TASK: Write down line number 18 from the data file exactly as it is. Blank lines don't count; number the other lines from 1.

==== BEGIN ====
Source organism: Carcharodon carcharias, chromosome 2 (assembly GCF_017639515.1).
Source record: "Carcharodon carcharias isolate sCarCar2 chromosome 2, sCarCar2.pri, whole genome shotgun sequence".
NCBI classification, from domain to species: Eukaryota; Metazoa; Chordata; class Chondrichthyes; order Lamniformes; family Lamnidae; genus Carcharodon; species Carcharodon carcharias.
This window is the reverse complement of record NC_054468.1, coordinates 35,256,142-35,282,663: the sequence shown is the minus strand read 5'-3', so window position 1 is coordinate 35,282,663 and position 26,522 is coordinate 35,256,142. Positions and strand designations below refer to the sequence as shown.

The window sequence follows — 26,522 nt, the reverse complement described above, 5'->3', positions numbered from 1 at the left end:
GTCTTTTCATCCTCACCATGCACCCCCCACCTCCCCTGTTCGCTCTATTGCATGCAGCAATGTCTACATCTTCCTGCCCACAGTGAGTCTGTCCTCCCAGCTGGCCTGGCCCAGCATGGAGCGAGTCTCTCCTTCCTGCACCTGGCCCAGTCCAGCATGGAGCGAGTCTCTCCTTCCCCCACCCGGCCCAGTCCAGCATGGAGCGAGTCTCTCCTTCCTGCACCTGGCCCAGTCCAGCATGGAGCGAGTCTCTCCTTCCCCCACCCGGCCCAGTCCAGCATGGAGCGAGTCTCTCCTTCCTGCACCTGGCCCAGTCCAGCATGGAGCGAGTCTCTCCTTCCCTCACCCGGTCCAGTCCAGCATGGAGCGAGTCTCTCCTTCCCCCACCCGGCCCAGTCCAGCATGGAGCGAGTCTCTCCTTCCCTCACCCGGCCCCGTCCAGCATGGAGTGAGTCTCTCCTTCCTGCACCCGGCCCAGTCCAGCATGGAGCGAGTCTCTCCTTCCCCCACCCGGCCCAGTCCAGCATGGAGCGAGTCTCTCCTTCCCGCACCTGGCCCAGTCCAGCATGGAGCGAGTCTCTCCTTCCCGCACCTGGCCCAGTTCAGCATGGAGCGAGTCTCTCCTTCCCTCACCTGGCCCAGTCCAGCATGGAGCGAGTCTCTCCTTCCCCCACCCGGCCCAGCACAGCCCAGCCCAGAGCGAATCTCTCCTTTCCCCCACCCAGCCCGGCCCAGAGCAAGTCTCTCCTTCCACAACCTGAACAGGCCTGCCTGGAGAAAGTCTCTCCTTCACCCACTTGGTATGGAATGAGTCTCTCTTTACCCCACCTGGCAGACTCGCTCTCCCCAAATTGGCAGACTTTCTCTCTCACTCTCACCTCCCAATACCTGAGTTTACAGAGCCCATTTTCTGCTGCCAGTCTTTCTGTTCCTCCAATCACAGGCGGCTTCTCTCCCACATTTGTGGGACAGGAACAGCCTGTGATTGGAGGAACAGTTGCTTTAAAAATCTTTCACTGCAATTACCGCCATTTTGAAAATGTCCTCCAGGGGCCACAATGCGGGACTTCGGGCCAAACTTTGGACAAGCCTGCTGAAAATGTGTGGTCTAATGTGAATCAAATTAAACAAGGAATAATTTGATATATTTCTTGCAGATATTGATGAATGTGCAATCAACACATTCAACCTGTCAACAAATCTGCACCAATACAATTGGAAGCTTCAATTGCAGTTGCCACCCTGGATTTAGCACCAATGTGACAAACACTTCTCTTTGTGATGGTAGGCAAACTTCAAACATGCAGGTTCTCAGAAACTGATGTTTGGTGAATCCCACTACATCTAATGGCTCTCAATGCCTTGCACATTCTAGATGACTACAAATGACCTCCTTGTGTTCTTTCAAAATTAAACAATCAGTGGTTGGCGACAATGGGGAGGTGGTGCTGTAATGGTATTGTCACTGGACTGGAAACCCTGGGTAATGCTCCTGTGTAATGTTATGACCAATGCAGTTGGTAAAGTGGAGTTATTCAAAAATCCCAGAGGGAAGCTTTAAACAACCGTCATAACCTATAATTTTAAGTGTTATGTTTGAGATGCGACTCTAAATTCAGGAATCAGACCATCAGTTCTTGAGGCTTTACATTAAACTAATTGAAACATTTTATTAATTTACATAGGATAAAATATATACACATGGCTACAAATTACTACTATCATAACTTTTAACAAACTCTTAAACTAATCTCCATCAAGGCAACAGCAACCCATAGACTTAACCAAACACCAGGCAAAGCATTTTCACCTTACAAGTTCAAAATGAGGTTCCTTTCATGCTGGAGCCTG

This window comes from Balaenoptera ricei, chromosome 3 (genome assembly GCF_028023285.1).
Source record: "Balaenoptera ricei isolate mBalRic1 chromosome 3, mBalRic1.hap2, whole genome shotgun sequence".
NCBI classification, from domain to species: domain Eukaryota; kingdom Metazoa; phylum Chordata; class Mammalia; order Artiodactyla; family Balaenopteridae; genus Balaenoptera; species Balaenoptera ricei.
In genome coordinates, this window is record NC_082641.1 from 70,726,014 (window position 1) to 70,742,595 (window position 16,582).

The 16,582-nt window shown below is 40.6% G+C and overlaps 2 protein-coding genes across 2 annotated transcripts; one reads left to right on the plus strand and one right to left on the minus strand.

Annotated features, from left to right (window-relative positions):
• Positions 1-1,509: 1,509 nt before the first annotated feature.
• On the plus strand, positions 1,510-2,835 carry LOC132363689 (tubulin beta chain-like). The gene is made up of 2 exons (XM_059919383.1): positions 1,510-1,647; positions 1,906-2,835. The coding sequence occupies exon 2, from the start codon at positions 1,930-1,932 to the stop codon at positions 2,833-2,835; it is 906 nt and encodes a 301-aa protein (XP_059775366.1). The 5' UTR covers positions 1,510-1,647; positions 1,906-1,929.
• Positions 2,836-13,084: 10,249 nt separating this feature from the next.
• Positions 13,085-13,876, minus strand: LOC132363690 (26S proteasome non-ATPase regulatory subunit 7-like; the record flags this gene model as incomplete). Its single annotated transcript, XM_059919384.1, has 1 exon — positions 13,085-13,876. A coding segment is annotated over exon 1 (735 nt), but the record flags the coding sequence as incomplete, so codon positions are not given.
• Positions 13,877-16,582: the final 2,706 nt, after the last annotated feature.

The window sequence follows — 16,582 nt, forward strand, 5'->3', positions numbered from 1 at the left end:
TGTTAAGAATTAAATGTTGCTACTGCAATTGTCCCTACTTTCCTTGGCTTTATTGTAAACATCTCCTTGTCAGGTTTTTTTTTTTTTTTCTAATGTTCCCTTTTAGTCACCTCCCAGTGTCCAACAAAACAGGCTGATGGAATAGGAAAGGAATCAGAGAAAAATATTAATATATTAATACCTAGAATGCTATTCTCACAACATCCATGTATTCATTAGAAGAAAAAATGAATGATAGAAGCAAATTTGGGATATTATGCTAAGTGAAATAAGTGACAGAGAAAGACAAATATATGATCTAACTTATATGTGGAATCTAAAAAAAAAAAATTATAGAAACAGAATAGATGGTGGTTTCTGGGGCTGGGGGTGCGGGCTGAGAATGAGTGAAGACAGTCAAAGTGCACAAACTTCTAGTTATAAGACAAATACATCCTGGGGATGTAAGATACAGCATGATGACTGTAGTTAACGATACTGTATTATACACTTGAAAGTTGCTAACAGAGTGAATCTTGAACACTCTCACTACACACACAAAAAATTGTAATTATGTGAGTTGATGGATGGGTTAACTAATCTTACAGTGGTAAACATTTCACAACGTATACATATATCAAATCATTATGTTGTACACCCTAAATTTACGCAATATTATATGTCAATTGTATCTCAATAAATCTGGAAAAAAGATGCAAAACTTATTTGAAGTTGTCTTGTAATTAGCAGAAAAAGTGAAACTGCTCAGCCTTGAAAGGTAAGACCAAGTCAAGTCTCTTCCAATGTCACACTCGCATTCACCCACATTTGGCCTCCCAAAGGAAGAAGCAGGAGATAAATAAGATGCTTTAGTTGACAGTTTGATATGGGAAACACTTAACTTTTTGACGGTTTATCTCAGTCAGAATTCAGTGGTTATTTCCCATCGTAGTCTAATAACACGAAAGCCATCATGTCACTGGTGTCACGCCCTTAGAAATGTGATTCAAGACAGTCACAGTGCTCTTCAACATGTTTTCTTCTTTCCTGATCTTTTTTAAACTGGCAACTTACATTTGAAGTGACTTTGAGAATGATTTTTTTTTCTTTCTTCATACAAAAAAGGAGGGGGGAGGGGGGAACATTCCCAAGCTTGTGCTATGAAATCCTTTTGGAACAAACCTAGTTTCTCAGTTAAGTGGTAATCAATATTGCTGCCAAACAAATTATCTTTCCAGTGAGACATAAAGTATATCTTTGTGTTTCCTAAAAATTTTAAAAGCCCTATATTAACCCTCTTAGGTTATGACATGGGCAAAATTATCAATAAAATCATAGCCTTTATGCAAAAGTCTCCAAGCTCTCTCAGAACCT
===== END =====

The window sequence follows — 16,582 nt, forward strand, 5'->3', positions numbered from 1 at the left end: